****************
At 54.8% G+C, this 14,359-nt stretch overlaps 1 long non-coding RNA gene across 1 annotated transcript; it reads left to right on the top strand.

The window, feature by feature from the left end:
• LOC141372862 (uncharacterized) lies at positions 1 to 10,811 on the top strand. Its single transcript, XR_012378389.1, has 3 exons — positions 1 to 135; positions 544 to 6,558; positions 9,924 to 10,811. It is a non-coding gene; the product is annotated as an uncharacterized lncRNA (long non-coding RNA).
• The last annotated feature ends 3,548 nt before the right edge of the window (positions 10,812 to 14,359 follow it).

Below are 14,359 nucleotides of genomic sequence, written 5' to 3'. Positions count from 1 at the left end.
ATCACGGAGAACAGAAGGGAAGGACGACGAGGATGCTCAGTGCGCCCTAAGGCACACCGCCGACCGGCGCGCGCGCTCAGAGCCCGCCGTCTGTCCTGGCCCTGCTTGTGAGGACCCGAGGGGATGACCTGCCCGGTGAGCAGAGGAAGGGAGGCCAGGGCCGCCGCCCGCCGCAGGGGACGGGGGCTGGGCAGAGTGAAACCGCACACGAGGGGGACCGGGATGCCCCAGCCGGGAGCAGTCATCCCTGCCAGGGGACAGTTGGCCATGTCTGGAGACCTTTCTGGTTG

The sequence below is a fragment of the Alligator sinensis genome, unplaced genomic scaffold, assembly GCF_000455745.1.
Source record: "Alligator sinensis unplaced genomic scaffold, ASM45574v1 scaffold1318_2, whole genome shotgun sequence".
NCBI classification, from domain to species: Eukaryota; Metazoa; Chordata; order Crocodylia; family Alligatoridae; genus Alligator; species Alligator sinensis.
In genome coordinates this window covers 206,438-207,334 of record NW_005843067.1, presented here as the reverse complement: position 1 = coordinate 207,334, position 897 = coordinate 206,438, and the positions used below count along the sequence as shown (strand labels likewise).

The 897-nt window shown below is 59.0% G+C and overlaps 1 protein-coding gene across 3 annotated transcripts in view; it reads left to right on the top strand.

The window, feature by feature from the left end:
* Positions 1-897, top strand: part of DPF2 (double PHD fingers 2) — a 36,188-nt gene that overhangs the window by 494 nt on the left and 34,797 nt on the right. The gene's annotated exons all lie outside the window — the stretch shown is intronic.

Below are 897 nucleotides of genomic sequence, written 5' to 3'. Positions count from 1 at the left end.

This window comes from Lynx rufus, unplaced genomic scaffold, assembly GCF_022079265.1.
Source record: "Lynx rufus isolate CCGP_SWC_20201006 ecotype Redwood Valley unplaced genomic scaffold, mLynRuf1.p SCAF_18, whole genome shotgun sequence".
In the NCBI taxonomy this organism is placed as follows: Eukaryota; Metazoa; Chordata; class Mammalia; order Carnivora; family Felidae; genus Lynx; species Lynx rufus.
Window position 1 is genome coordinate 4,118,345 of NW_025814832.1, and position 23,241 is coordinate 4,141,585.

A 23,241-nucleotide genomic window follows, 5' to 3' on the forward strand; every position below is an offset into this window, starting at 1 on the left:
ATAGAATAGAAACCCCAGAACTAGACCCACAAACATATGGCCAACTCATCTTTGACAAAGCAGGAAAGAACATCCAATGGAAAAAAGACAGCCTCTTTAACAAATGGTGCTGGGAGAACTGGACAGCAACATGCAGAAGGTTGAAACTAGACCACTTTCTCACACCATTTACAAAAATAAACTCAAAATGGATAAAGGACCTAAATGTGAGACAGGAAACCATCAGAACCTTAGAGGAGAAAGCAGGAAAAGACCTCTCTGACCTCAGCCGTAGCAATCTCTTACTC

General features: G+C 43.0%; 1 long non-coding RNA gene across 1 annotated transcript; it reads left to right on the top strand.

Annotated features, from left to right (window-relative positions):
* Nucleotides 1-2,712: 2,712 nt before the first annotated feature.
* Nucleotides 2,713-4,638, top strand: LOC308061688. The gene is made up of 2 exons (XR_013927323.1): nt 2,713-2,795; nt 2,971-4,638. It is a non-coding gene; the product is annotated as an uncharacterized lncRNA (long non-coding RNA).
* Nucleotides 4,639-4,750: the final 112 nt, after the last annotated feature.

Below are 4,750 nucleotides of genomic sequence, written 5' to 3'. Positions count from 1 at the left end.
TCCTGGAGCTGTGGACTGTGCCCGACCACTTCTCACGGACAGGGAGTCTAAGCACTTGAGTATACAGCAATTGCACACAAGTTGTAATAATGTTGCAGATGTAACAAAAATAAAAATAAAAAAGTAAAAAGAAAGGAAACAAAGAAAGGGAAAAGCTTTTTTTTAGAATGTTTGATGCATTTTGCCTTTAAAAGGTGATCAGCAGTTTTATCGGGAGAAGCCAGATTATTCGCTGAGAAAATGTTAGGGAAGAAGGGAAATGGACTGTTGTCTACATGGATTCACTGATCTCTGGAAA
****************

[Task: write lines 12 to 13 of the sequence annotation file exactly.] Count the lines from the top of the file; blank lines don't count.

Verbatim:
The window, feature by feature from the left end:
* Positions 1-897, top strand: part of DPF2 (double PHD fingers 2) — a 36,188-nt gene that overhangs the window by 494 nt on the left and 34,797 nt on the right. The gene's annotated exons all lie outside the window — the stretch shown is intronic.